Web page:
THE ROAD is based on the popular best selling novel by the same name written by Cormac McCarthy. Film is a different medium and should never be compared to the book but after seeing THE ROAD I’m curious to read the novel and hopefully capture the greatness that was just missed. THE ROAD is so close to being a great movie or at least a great movie for my taste: The end of days in an apocalyptic fashion, a family struggling to survive and a moral message about people being good and evil. These three elements thrown together should make for a pretty interesting story. And it is interesting but it could have been so much more.
A father and his son are traveling the road on foot in a dreary desolate post apocalyptic earth. We are not given any names; we simply identify them as father and son. They scavenge and take what they can along the way, trying to keep warm and hidden from others who have mostly gone cannibalistic. Two bullets remain in their pistol destined for themselves rather than tortured and eaten alive by others. As they keep traveling the son keeps his father in check by always making sure that they are still the good guys.
All the performances here are great. Vigo Mortensen does amazing work here. Every shot of him I can see his heart through his eyes. Newcomer, Kodi Smit-McPhee also does well as his son. He has to carry a lot in this film and that is no easy feat for a child actor. The supporting cast also does an outstanding job. Charlize Theron plays the wife and mother in a few flashbacks that are just as dark and sad as the current time. Robert Duvall and Guy Pearce have extremely tiny rolls but pivotal nonetheless. Duvall’s performance would be Oscar worthy if it were only given a few more moments. In his short amount of screen time he commands the picture. I only wish we could have seen more.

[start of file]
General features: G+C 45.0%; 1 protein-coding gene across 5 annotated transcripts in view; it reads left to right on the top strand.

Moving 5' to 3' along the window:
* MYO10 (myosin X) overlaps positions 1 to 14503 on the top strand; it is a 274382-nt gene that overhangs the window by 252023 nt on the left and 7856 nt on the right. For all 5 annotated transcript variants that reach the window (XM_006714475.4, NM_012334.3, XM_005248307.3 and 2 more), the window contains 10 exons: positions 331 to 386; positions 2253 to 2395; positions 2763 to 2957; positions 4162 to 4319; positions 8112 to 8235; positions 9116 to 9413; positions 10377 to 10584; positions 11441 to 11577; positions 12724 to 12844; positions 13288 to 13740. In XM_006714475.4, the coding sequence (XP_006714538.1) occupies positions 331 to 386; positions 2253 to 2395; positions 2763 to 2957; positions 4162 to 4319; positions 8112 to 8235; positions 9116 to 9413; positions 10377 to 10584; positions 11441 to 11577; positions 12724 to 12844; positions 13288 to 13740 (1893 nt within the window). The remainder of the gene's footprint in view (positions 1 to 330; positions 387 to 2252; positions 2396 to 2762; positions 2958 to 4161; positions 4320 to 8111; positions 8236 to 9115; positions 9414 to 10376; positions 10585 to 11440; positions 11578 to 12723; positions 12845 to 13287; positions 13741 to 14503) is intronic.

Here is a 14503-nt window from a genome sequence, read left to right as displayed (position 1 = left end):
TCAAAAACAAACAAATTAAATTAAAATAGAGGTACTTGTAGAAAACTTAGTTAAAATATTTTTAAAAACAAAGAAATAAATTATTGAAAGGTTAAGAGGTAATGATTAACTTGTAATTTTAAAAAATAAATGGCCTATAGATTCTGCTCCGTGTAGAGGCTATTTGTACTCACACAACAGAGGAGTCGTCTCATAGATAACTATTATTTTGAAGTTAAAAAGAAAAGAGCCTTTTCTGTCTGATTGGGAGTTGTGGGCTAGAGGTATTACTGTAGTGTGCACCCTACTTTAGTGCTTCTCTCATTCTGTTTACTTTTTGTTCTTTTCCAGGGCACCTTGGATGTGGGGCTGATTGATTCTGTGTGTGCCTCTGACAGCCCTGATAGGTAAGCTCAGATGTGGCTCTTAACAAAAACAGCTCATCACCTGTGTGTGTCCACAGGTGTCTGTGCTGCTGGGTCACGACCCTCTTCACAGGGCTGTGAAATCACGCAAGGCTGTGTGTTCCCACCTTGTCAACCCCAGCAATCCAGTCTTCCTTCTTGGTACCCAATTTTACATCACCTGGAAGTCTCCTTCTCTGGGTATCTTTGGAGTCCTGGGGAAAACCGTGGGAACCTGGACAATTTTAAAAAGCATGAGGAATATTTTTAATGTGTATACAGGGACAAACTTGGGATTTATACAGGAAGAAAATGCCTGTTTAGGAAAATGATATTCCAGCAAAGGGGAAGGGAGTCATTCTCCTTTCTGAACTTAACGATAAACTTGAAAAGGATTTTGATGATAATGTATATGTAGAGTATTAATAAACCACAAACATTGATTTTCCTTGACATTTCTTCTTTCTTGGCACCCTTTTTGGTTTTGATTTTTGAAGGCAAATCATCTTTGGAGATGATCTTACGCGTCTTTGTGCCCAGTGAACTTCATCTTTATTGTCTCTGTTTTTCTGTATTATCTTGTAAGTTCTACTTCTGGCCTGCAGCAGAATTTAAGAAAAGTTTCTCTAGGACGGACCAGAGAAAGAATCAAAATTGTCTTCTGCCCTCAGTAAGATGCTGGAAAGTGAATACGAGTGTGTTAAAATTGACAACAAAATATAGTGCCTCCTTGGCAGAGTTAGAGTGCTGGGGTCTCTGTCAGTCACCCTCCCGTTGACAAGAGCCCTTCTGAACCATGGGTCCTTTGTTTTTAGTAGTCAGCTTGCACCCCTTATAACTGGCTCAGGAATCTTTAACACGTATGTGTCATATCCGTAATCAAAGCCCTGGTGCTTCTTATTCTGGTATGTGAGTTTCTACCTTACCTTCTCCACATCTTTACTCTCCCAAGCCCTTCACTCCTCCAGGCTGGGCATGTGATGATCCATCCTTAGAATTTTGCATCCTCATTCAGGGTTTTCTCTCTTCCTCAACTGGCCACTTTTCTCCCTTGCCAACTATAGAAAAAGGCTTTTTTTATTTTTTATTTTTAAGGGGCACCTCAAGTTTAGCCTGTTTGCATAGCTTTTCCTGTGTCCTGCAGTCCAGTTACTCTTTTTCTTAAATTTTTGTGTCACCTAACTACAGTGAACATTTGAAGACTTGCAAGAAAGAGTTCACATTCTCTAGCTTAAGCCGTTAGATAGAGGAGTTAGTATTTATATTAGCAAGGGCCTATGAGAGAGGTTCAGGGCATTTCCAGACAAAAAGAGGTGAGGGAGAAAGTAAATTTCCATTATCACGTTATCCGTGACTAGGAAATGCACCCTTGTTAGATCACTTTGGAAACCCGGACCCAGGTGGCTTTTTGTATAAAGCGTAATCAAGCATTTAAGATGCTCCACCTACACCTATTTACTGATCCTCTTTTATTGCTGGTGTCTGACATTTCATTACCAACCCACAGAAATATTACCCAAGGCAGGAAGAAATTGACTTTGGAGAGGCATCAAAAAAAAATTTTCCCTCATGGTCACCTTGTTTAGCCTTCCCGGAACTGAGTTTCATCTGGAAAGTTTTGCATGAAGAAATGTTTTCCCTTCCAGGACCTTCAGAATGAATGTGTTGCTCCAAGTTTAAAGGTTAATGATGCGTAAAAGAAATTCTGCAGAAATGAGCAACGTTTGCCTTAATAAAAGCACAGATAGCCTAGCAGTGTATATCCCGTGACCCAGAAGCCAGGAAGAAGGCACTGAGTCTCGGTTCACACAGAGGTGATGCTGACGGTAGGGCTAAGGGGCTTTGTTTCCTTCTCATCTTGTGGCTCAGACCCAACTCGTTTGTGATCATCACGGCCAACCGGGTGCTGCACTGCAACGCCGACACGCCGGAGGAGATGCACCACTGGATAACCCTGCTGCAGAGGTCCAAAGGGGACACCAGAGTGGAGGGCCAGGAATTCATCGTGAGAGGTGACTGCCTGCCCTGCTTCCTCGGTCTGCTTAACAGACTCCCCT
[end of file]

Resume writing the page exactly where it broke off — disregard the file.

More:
As the movie began I immediately was emotionally invested. The setting along with the father’s struggle to protect his son swept me right up. I can’t say enough how Vigo Mortensen does such a fantastic job. His looks convey so much emotion that my heart just hurt and I was literally cringing when he and his son faced opposition in land, climate and people. I think the problem may have been that we are introduced to the scarier scenarios earlier on and then the danger is lessened as the film progresses to the end. Well, that may not be a fair statement because the danger of the destruction of the land and hopelessness is still thick but the danger of the people becomes more of a trust issue. The good are hurting each other because they are so afraid of the bad. I really like this message but visually the pacing of these events for film doesn’t quite translate as well. I do think this is a movie that deserves some breathing room, letting the horrific scenarios stay with you and ponder. I want to be clear that I really liked this film. I just wanted to like it more.